23 May 2012

DIY (fail): how not to frost a window

I’ve shown you our front door before – several times, actually. Most recently when I re-painted it:


But I’ve never really pointed out the windows around it. The previous owners frosted them, which was excellent because I tend to do the hit-the-floor-and-army-crawl-to-the-peephole move whenever the doorbell rings unexpectedly. And allowing the neighborhood children selling fundraiser candy to see you sneak up to the door to peek out is just embarrassing.

Unfortunately, though, the previous owners didn’t use film to frost the window, like in the tutorial by YHL here. Instead, they used spray-frost, like this stuff. And there’s a few problems with it.

First of all, it’s really really hard to get a clean, even coat of frosting with spray. The previous homeowners were stylish and talented DIY-ers (laundry mural aside) and yet still, splotches. You can see the more-opaque splotches in the photo above, as well as in the indoor photo below. But the splotches aren’t even the worst part. If you try to dust around the window, after a few years, the frosting can wipe right off onto the dust rag. That happened to the upper window when my well-meaning mother cleaned it in... uh... cough 2010 cough. Thanks to the split-level nature of my house, this window is easily seen from the upper floor (right behind the entryway chandelier), and the bottom of my frosted window was clearly no longer frosty:


It’s most obvious in the corners but there was a patchy stripe of frosting missing all the way across the bottom. (And... did you see what I did there? Clearly? Ehhhh?)

If you looked at the window up close, it gets even worse, because the existing frosting was looking super gross:


Not to mention the delicate dust and cobwebs on surface of the glass that I was too afraid to wipe away. YUCK. This was obviously under the category of “must repair” before putting the house on the market, especially because it’d been driving me crazy for nearly two years.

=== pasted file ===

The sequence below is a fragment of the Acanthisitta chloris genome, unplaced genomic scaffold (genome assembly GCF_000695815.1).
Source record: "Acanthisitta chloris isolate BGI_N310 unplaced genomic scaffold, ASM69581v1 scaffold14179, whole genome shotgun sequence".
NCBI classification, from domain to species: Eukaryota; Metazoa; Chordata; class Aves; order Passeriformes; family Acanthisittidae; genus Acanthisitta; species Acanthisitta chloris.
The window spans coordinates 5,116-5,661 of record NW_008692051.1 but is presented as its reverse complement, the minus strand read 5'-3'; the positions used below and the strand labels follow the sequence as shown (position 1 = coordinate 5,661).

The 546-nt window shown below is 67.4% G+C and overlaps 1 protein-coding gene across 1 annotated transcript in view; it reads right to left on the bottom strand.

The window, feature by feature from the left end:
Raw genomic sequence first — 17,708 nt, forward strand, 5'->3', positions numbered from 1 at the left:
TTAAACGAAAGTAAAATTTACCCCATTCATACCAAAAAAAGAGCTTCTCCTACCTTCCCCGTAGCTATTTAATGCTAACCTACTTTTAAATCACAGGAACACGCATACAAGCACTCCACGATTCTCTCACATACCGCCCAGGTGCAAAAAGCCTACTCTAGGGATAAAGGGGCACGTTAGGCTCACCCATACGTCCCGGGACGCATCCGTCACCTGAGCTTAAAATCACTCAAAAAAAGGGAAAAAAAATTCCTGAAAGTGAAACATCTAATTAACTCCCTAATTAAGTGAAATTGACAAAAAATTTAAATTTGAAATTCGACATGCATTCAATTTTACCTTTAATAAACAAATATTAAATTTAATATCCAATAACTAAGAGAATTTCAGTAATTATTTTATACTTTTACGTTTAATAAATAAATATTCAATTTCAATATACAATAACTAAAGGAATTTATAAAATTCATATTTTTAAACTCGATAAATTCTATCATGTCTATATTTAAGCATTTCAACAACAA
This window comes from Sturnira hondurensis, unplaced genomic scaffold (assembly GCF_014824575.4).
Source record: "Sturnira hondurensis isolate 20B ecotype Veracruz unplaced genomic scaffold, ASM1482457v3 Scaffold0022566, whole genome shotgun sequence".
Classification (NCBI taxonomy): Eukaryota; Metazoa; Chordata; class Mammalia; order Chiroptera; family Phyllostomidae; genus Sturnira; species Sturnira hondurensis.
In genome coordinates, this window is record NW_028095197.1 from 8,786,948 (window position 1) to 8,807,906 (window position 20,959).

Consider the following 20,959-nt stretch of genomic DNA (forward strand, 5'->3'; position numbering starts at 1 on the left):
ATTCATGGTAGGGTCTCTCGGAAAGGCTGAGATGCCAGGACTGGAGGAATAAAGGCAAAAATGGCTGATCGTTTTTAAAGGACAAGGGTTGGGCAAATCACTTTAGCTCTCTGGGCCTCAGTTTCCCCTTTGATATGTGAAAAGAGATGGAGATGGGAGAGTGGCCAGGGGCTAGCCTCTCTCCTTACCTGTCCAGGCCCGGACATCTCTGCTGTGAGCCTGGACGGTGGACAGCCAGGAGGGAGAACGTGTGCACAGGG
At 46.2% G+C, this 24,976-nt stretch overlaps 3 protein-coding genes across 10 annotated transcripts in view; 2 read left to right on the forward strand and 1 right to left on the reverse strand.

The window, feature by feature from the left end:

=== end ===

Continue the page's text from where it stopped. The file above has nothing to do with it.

Now, if the frosting would all just wipe off with a couple of swipes of the rag, it wouldn’t be so bad to wipe it off and re-frost properly. But it wouldn’t. And I know it wouldn’t because I’ve already been through this song-and-dance with one of the sidelight windows, when I dusted it and the frosting came right off. That time I spent days (DAYS) scraping off excess bits of frosting with a razor before re-frosting (with spray, because I wanted it to match the other sidelight). And I was not willing to spend days on a ladder scraping this one.

So I bought my own spray can of window frosting and just sprayed over the whole hot mess for a quick fix.


Sure, it looks better in that photo without the missing frosting. But the splotches, oh, the splotches.


The camera metering was set to enhance the splotches for that photo, so they’re not THAT horrible in real life. But they’re pretty bad. They were bad before and now they’re worse. They’re awful and daily I wonder if it wouldn’t have been worth scraping off and frosting with film.

And yet the buyer apparently didn’t care. Or at least, she didn’t grimace with near-physical pain every time she saw it, like I did. Or... at least she figured she wouldn’t be too lazy to fix it properly... like I am.

So, moral of the story, dear readers: Frosted windows are fantastic, so go forth and frost away! But pick your supplies wisely. Perhaps some windows that are frosted with the spray stuff will turn out just fine. Our eastern-exposure bathroom window, also spray-frosted, has fared far better than the western-exposure front door. But I still don’t dare touch the bathroom window either, for fear that it’ll flake off. And I dust around it very carefully.

The spray stuff isn’t worth it. Frost your windows with film and live a splotch-free life, where you are free to clean your windows easily!

2 comments:

Rachel said...

I've been considering using Contact Paper on my front door (which has three, rectangular 1960s windows). I suppose if you're feeling especially neurotic you could still scrape them...

corey ostrander said...

I have been researching the best method, I think I am going to try to etch mine- we will see!! I chose this because of your reviews that frost comes off but the peel and stick kind is hard to cut to your window if its an odd shape without having an ugly edge. I think i will use a stencil and put a little design in it too!